My life is a balancing act. I balance my work life and personal life. I balance my “me” time and family time. I balance healthy foods and not-so healthy (but so tasty) food. Even my work is a balancing act. My job is to manage OEM server and storage companies, so I have the challenging task of balancing all of their needs - which customer needs which products and when. Unlike the Tier 1 & 2 data center customers, OEM customers buy measurable volumes of both performance and capacity enterprise class HDDs.
The cloud continues to grow and growth projections are astounding, and because of that, most of the attention seems to be focused on this market segment. However, performance enterprise volumes are still meaningful, and in fact, according to IDC’s Preliminary 4Q 2019 HDD Shipment results report*, performance-optimized HDD unit shipments actually grew by 9.7% - 14.5% sequentially in 4Q 2019, and for the first three quarters of 2019, Toshiba accounted for 35% share of this market.
Anyone involved in the HDD market knows that performance enterprise HDD program’s life is long - longer than any other type of HDDs. Unfortunately, the performance enterprise HDD market is contracting, as performance-seeking applications are willing to pay for the higher price SSDs. However, a couple of recent events may have slowed the SSD momentum – well, at least temporarily. Two of the largest NAND suppliers both suffered production setbacks in early January. An electric power outage and a fire, respectively, interrupted NAND production, and although the exact fallout from these events are still unknown, any stoppage in NAND production generally results in a loss of meaningful finished output. Even prior to these two events, NAND prices were on the rise due to tight supply, but now the upward trend is accelerated. This is good news for the HDD industry, which is in position to benefit from higher SSD price fallout.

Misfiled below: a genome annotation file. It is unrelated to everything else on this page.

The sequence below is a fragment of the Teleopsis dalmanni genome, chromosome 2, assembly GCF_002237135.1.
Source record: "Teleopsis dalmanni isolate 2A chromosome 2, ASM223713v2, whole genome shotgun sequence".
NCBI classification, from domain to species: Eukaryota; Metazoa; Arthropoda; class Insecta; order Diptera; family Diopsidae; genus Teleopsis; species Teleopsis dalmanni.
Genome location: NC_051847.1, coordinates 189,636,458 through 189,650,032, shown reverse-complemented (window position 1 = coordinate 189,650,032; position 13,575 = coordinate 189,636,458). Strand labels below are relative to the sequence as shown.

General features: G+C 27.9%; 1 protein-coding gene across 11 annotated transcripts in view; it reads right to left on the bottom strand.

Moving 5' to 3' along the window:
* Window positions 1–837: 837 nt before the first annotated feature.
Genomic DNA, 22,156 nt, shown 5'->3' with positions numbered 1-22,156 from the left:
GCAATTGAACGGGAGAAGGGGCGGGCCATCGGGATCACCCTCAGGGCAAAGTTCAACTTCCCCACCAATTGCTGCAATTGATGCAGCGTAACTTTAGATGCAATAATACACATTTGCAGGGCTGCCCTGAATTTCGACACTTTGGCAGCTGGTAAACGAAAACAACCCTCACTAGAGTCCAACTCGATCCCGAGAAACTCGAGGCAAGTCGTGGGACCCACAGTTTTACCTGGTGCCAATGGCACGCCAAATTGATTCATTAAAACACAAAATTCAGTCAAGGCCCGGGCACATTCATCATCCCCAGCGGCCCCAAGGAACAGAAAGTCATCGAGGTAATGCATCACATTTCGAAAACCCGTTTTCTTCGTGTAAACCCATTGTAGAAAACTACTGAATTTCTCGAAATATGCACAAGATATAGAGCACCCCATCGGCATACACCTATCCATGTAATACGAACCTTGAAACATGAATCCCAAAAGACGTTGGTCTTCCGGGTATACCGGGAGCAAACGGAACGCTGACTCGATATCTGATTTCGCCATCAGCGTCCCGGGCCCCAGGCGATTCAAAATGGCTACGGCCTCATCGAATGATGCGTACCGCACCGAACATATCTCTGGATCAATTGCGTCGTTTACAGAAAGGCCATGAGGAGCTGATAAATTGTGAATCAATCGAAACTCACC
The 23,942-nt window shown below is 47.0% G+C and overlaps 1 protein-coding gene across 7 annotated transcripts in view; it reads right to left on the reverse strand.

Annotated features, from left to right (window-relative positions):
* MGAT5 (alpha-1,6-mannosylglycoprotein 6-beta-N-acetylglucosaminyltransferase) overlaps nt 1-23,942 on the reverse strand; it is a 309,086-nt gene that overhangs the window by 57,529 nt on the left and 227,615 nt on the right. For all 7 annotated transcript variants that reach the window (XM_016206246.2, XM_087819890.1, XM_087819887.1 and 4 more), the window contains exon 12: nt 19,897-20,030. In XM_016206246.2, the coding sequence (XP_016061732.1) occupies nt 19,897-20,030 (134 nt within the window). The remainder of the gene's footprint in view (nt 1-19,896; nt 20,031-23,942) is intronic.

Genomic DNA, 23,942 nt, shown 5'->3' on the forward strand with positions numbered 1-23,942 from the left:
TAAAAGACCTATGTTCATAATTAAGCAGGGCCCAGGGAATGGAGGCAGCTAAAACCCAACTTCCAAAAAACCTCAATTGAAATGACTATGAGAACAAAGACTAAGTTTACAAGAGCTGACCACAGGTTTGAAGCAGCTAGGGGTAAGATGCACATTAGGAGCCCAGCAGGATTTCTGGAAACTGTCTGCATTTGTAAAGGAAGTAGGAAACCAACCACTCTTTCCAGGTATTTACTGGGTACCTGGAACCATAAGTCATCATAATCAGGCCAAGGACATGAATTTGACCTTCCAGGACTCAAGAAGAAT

I am expecting a bump in our performance enterprise HDD demand, and as such, I have begun to communicate with our factories to align production schedules in order to maximize output. My goal is to meet to all of my customers’ demand, if possible. I know it will be challenging for the next few months, but I feel positive that our team is well suited for the balancing act.
* IDC subscriber data reports are published quarterly. Unit shipments based on Preliminary 4Q 2019.
Toshiba defines a megabyte (MB) as 1,000,000 bytes, a gigabyte (GB) as 1,000,000,000 bytes and a terabyte (TB) as 1,000,000,000,000 bytes. A computer operating system, however, reports storage capacity using powers of 2 for the definition of 1GB = 230 = 1,073,741,824 bytes and therefore shows less storage capacity. Available storage capacity (including examples of various media files) will vary based on file size, formatting, settings, software and operating system, such as Microsoft Operating System and/or pre-installed software applications, or media content. Actual formatted capacity may vary.